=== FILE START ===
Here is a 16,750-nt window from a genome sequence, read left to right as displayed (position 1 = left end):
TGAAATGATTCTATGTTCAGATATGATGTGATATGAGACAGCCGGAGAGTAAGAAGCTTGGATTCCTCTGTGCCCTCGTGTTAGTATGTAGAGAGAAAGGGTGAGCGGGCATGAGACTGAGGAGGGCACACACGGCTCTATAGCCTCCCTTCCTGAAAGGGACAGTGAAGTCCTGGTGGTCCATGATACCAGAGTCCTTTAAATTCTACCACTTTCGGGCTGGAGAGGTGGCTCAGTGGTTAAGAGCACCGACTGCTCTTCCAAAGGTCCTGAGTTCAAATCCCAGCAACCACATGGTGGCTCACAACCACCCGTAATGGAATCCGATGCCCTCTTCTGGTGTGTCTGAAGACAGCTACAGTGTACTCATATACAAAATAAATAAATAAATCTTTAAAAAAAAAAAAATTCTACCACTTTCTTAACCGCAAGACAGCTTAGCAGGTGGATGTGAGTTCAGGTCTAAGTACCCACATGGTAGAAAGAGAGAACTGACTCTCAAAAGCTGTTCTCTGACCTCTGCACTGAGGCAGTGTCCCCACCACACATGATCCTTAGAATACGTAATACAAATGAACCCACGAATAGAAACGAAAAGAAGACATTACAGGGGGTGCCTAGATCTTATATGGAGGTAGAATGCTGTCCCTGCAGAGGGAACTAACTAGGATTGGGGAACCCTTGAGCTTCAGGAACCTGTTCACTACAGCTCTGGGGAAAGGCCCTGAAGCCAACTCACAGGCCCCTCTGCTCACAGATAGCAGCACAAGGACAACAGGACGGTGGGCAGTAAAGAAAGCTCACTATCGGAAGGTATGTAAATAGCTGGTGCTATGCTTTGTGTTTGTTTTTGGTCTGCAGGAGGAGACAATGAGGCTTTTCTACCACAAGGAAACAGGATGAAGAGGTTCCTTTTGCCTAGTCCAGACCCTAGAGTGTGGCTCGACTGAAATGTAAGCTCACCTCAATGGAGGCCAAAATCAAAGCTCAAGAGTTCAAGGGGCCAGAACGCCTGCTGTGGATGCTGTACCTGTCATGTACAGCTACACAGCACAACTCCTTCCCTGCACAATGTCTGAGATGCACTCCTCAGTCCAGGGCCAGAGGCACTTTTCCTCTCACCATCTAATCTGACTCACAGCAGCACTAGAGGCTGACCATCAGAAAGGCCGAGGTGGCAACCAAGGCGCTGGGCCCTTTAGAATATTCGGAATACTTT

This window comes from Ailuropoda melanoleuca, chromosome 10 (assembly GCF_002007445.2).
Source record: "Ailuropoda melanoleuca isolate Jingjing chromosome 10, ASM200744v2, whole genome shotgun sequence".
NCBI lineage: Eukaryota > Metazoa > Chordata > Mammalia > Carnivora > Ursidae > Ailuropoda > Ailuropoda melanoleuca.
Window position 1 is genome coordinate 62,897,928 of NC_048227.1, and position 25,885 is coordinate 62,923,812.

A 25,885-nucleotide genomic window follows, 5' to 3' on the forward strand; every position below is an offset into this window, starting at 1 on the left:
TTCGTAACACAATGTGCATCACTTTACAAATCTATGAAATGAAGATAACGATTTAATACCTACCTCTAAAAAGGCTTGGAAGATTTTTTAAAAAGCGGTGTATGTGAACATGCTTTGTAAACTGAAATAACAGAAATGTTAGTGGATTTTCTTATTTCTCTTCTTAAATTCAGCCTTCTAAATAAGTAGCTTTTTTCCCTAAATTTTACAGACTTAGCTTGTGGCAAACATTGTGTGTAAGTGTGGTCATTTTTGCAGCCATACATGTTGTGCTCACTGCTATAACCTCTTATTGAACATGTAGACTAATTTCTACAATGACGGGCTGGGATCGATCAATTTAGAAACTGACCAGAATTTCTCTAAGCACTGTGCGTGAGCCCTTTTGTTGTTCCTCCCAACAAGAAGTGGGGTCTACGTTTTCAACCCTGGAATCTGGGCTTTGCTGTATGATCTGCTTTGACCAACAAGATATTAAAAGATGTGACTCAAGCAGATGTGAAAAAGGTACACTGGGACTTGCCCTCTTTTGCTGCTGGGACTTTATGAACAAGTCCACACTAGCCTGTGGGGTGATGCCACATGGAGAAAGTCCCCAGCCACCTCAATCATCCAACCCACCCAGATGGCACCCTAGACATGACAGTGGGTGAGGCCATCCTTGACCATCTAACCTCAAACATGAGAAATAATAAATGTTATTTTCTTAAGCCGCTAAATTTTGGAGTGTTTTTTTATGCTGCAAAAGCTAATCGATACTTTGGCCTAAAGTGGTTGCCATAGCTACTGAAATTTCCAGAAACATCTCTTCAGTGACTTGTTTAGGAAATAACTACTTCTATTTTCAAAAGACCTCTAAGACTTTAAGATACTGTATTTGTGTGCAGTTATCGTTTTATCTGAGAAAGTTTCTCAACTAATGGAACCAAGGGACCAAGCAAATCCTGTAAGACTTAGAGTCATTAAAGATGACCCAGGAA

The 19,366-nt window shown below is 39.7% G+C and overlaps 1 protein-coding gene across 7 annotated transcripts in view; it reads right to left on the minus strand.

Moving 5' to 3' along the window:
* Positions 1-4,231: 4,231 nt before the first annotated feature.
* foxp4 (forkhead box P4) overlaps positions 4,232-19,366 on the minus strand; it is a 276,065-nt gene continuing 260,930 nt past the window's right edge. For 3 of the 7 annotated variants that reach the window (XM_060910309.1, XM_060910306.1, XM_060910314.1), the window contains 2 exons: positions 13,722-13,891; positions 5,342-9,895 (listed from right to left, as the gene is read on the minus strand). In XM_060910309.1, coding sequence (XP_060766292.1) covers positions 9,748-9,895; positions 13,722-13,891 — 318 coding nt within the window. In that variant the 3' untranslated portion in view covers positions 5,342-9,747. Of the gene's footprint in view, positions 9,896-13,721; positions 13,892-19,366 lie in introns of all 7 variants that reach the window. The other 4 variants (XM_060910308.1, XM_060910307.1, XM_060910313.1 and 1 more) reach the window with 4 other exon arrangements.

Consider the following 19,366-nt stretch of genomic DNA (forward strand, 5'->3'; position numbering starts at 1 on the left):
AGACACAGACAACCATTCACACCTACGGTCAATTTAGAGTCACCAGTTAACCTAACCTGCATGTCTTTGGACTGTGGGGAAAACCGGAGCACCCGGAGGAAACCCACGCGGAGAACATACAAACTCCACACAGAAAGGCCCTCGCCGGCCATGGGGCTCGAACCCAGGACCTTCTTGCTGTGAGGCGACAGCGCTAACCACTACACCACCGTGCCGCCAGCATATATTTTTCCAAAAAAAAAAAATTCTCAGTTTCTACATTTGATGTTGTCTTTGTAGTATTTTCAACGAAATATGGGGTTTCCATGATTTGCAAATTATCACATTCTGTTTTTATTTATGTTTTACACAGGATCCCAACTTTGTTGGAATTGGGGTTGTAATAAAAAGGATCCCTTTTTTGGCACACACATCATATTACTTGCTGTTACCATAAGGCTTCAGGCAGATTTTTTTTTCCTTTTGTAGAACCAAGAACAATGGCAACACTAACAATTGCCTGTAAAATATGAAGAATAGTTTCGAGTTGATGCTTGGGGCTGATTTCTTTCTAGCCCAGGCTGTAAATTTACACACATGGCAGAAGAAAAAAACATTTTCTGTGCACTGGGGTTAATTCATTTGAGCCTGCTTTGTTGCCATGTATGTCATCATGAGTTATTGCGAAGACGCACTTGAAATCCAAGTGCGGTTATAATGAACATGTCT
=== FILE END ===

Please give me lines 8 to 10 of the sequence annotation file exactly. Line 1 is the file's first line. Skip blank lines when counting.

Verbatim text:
TTCGTAACACAATGTGCATCACTTTACAAATCTATGAAATGAAGATAACGATTTAATACCTACCTCTAAAAAGGCTTGGAAGATTTTTTAAAAAGCGGTGTATGTGAACATGCTTTGTAAACTGAAATAACAGAAATGTTAGTGGATTTTCTTATTTCTCTTCTTAAATTCAGCCTTCTAAATAAGTAGCTTTTTTCCCTAAATTTTACAGACTTAGCTTGTGGCAAACATTGTGTGTAAGTGTGGTCATTTTTGCAGCCATACATGTTGTGCTCACTGCTATAACCTCTTATTGAACATGTAGACTAATTTCTACAATGACGGGCTGGGATCGATCAATTTAGAAACTGACCAGAATTTCTCTAAGCACTGTGCGTGAGCCCTTTTGTTGTTCCTCCCAACAAGAAGTGGGGTCTACGTTTTCAACCCTGGAATCTGGGCTTTGCTGTATGATCTGCTTTGACCAACAAGATATTAAAAGATGTGACTCAAGCAGATGTGAAAAAGGTACACTGGGACTTGCCCTCTTTTGCTGCTGGGACTTTATGAACAAGTCCACACTAGCCTGTGGGGTGATGCCACATGGAGAAAGTCCCCAGCCACCTCAATCATCCAACCCACCCAGATGGCACCCTAGACATGACAGTGGGTGAGGCCATCCTTGACCATCTAACCTCAAACATGAGAAATAATAAATGTTATTTTCTTAAGCCGCTAAATTTTGGAGTGTTTTTTTATGCTGCAAAAGCTAATCGATACTTTGGCCTAAAGTGGTTGCCATAGCTACTGAAATTTCCAGAAACATCTCTTCAGTGACTTGTTTAGGAAATAACTACTTCTATTTTCAAAAGACCTCTAAGACTTTAAGATACTGTATTTGTGTGCAGTTATCGTTTTATCTGAGAAAGTTTCTCAACTAATGGAACCAAGGGACCAAGCAAATCCTGTAAGACTTAGAGTCATTAAAGATGACCCAGGAA

The 19,366-nt window shown below is 39.7% G+C and overlaps 1 protein-coding gene across 7 annotated transcripts in view; it reads right to left on the minus strand.

Moving 5' to 3' along the window: